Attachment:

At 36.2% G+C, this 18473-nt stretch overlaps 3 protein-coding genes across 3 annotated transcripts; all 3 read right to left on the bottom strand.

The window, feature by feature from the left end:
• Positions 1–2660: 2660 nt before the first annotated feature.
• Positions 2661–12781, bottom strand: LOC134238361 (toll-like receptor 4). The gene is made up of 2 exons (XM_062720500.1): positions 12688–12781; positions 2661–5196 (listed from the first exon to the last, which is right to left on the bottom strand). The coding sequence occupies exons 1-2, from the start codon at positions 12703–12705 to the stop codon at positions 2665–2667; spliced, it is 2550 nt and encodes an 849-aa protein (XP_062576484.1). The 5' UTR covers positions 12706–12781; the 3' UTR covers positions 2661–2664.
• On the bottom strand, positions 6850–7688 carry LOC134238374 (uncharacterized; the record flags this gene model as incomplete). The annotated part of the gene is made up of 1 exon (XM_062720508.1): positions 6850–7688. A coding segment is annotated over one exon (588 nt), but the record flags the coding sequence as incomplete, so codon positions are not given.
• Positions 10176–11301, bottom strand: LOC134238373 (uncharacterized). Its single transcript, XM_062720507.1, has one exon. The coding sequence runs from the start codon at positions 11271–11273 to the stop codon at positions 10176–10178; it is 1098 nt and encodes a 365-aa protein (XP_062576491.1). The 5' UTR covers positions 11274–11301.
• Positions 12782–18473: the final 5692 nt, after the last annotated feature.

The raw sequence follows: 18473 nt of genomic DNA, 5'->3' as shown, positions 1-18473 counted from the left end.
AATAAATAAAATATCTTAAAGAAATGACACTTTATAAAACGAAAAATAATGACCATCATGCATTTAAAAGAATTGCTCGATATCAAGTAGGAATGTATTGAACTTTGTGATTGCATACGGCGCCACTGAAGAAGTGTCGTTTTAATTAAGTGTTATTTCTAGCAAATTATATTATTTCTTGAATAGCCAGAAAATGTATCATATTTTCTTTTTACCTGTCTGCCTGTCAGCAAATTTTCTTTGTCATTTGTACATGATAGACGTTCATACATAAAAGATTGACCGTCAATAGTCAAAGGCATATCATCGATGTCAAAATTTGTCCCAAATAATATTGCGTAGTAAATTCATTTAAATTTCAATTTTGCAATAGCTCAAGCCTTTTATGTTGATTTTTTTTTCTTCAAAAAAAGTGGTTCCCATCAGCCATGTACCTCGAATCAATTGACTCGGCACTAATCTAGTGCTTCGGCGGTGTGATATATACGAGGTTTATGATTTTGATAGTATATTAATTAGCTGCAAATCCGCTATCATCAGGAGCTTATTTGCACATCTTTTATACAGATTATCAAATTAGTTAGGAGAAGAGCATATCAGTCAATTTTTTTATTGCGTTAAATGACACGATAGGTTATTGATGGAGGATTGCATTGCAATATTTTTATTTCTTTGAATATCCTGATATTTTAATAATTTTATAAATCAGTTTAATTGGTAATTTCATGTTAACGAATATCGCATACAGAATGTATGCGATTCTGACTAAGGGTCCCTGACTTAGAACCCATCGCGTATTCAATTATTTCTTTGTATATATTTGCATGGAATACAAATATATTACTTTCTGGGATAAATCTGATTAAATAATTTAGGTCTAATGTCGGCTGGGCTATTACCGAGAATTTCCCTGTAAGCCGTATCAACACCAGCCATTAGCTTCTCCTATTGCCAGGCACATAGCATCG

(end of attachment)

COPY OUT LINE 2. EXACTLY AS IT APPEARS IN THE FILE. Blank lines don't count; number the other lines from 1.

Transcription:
The window, feature by feature from the left end: